Bottom Line: Last month’s reading on inflation related data gave market participants false hope that inflation was beginning to show signs of moderating. Most inflation metrics released for the month of September showed that August’s inflation still increased, despite the Fed’s tightening of monetary policy. High frequency labor market data releases also hinted that the labor market remains ever tight and that the Fed’s fight against inflation is not over yet.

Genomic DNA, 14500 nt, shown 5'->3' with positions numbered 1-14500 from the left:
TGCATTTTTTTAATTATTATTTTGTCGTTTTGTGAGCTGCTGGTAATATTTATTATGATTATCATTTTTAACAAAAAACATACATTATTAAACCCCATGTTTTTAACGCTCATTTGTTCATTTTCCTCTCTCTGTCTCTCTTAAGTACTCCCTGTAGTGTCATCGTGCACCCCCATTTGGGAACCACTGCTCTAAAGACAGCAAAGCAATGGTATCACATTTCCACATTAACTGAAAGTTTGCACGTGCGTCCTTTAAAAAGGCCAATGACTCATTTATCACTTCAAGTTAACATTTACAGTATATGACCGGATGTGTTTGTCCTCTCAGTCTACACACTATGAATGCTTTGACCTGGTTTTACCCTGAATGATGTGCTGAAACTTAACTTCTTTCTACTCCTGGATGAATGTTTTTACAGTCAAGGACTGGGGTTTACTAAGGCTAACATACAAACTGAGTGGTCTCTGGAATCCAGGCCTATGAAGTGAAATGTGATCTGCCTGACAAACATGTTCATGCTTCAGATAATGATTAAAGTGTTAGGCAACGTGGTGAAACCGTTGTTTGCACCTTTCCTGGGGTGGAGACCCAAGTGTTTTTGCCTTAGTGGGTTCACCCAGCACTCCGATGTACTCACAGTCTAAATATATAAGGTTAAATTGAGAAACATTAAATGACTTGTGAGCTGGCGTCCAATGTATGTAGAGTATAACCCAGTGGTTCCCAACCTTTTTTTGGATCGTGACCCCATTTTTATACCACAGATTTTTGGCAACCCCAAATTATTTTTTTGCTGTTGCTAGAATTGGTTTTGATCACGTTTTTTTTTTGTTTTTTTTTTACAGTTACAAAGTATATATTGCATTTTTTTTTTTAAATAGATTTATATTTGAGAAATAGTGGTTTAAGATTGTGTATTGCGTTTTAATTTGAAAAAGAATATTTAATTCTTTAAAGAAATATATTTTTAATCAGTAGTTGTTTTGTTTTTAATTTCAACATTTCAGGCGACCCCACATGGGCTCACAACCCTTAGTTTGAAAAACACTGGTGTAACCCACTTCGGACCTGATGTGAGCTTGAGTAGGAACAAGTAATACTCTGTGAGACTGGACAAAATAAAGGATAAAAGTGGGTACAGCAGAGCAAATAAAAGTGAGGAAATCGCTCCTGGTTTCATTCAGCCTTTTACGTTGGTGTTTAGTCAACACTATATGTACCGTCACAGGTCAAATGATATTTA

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Source: Bloomberg. Asset‐class performance is presented by using market returns from an exchange‐traded fund (ETF) proxy that best represents its respective broad asset class. Returns shown are net of fund fees for and do not necessarily represent performance of specific mutual funds and/or exchange-traded funds recommended by the Prime Capital Investment Advisors. The performance of those funds June be substantially different than the performance of the broad asset classes and to proxy ETFs represented here. U.S. Bonds (iShares Core U.S. Aggregate Bond ETF); High‐Yield Bond (iShares iBoxx $ High Yield Corporate Bond ETF); Intl Bonds (SPDR® Bloomberg Barclays International Corporate Bond ETF); Large Growth (iShares Russell 1000 Growth ETF); Large Value (iShares Russell 1000 Value ETF); Mid Growth (iShares Russell Mid-Cap Growth ETF); Mid Value (iShares Russell Mid-Cap Value ETF); Small Growth (iShares Russell 2000 Growth ETF); Small Value (iShares Russell 2000 Value ETF); Intl Equity (iShares MSCI EAFE ETF); Emg Markets (iShares MSCI Emerging Markets ETF); and Real Estate (iShares U.S. Real Estate ETF). The return displayed as “Allocation” is a weighted average of the ETF proxies shown as represented by: 30% U.S. Bonds, 5% International Bonds, 5% High Yield Bonds, 10% Large Growth, 10% Large Value, 4% Mid Growth, 4% Mid Value, 2% Small Growth, 2% Small Value, 18% International Stock, 7% Emerging Markets, 3% Real Estate.